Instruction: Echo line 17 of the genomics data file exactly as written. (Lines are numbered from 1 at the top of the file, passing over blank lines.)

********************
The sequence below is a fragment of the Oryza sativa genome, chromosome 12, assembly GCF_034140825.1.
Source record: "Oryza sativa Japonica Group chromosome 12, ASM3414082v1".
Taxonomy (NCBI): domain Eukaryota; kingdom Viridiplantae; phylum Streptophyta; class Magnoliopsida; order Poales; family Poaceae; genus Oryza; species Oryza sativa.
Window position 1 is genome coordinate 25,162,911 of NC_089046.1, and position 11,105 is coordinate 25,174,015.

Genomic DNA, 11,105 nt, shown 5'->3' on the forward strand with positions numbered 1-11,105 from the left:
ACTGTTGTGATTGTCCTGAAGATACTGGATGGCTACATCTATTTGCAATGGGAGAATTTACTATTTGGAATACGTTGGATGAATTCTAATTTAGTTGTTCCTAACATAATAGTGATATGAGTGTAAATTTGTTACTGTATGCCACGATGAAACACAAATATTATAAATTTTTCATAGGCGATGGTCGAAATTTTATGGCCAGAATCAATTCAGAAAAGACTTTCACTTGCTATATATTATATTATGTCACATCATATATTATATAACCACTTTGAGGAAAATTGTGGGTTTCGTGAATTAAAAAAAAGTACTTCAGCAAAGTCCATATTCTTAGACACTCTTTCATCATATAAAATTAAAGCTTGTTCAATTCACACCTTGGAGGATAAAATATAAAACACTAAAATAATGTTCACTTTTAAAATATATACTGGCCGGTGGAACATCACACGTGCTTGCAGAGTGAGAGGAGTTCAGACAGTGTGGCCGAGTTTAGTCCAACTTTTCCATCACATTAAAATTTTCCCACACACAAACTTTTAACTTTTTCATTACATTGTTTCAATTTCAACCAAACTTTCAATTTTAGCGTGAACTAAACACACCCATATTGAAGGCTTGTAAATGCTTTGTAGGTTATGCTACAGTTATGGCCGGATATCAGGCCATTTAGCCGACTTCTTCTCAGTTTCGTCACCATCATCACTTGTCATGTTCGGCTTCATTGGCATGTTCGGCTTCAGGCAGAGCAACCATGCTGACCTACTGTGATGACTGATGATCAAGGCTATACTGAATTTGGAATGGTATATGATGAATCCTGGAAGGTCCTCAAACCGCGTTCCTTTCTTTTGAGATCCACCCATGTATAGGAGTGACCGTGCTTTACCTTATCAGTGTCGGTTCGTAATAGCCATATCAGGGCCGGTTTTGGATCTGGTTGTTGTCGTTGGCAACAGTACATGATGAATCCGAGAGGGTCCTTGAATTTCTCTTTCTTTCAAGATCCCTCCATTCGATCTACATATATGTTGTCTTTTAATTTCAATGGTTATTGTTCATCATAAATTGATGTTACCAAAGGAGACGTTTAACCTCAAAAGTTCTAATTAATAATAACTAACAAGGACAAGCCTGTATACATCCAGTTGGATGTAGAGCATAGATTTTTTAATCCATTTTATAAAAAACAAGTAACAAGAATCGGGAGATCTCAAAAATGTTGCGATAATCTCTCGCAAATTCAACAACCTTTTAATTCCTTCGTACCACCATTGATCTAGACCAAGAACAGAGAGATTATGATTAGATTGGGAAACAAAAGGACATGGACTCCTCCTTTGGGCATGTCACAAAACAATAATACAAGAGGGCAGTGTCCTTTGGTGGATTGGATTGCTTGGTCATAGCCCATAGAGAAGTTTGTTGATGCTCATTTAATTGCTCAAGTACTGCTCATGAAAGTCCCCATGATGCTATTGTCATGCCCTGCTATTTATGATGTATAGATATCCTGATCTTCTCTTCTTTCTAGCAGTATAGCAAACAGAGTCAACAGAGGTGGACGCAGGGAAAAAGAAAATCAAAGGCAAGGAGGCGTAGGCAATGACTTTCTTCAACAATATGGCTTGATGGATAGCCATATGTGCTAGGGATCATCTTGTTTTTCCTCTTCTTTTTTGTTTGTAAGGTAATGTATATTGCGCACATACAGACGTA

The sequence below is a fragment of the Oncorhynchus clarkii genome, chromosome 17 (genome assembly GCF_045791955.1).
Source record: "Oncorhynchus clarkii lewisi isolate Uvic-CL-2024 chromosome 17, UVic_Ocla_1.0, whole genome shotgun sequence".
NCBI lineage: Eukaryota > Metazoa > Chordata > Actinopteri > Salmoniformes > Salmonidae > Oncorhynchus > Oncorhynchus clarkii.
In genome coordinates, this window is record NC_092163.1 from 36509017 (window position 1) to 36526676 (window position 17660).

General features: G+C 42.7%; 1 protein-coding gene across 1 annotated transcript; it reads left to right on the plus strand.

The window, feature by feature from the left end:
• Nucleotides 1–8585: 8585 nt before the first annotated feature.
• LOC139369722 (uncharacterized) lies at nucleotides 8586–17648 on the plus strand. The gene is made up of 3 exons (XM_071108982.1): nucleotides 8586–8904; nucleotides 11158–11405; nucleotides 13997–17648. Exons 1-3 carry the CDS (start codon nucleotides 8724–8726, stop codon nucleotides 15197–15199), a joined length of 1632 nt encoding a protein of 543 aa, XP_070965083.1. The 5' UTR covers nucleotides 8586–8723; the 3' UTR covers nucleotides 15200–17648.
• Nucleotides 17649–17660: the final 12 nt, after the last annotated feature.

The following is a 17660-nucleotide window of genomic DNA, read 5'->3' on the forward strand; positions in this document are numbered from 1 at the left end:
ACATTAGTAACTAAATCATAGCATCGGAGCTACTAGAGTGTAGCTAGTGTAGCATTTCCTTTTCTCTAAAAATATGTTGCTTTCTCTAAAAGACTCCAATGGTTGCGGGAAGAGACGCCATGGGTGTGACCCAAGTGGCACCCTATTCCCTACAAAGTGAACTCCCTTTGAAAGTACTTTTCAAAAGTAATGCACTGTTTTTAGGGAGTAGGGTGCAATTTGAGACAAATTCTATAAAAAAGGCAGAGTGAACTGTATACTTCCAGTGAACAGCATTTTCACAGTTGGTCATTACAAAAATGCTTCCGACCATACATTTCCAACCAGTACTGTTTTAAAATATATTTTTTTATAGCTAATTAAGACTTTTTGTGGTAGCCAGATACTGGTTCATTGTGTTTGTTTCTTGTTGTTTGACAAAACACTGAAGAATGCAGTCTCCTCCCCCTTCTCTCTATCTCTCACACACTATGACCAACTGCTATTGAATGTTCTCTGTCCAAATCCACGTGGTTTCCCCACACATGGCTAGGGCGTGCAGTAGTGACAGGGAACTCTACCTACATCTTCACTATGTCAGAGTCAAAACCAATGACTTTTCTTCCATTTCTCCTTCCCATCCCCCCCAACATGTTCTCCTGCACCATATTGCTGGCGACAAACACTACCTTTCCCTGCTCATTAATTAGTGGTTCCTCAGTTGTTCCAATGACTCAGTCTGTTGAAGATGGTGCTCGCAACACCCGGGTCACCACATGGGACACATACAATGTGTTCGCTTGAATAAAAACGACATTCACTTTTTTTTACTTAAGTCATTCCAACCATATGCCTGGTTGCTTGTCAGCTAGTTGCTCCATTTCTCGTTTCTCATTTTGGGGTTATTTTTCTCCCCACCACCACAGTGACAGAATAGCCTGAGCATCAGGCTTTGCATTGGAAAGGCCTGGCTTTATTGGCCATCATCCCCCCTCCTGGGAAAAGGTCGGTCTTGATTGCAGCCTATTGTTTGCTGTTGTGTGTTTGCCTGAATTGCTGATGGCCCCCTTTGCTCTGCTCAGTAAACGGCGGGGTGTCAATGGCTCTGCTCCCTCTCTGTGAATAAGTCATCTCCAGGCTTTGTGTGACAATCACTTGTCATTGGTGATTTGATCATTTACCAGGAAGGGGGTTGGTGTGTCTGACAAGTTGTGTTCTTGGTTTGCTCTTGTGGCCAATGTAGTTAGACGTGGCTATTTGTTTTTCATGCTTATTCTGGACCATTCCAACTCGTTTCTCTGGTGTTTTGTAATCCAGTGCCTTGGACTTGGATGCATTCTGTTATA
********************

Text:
ACATTAGTAACTAAATCATAGCATCGGAGCTACTAGAGTGTAGCTAGTGTAGCATTTCCTTTTCTCTAAAAATATGTTGCTTTCTCTAAAAGACTCCAATGGTTGCGGGAAGAGACGCCATGGGTGTGACCCAAGTGGCACCCTATTCCCTACAAAGTGAACTCCCTTTGAAAGTACTTTTCAAAAGTAATGCACTGTTTTTAGGGAGTAGGGTGCAATTTGAGACAAATTCTATAAAAAAGGCAGAGTGAACTGTATACTTCCAGTGAACAGCATTTTCACAGTTGGTCATTACAAAAATGCTTCCGACCATACATTTCCAACCAGTACTGTTTTAAAATATATTTTTTTATAGCTAATTAAGACTTTTTGTGGTAGCCAGATACTGGTTCATTGTGTTTGTTTCTTGTTGTTTGACAAAACACTGAAGAATGCAGTCTCCTCCCCCTTCTCTCTATCTCTCACACACTATGACCAACTGCTATTGAATGTTCTCTGTCCAAATCCACGTGGTTTCCCCACACATGGCTAGGGCGTGCAGTAGTGACAGGGAACTCTACCTACATCTTCACTATGTCAGAGTCAAAACCAATGACTTTTCTTCCATTTCTCCTTCCCATCCCCCCCAACATGTTCTCCTGCACCATATTGCTGGCGACAAACACTACCTTTCCCTGCTCATTAATTAGTGGTTCCTCAGTTGTTCCAATGACTCAGTCTGTTGAAGATGGTGCTCGCAACACCCGGGTCACCACATGGGACACATACAATGTGTTCGCTTGAATAAAAACGACATTCACTTTTTTTTACTTAAGTCATTCCAACCATATGCCTGGTTGCTTGTCAGCTAGTTGCTCCATTTCTCGTTTCTCATTTTGGGGTTATTTTTCTCCCCACCACCACAGTGACAGAATAGCCTGAGCATCAGGCTTTGCATTGGAAAGGCCTGGCTTTATTGGCCATCATCCCCCCTCCTGGGAAAAGGTCGGTCTTGATTGCAGCCTATTGTTTGCTGTTGTGTGTTTGCCTGAATTGCTGATGGCCCCCTTTGCTCTGCTCAGTAAACGGCGGGGTGTCAATGGCTCTGCTCCCTCTCTGTGAATAAGTCATCTCCAGGCTTTGTGTGACAATCACTTGTCATTGGTGATTTGATCATTTACCAGGAAGGGGGTTGGTGTGTCTGACAAGTTGTGTTCTTGGTTTGCTCTTGTGGCCAATGTAGTTAGACGTGGCTATTTGTTTTTCATGCTTATTCTGGACCATTCCAACTCGTTTCTCTGGTGTTTTGTAATCCAGTGCCTTGGACTTGGATGCATTCTGTTATA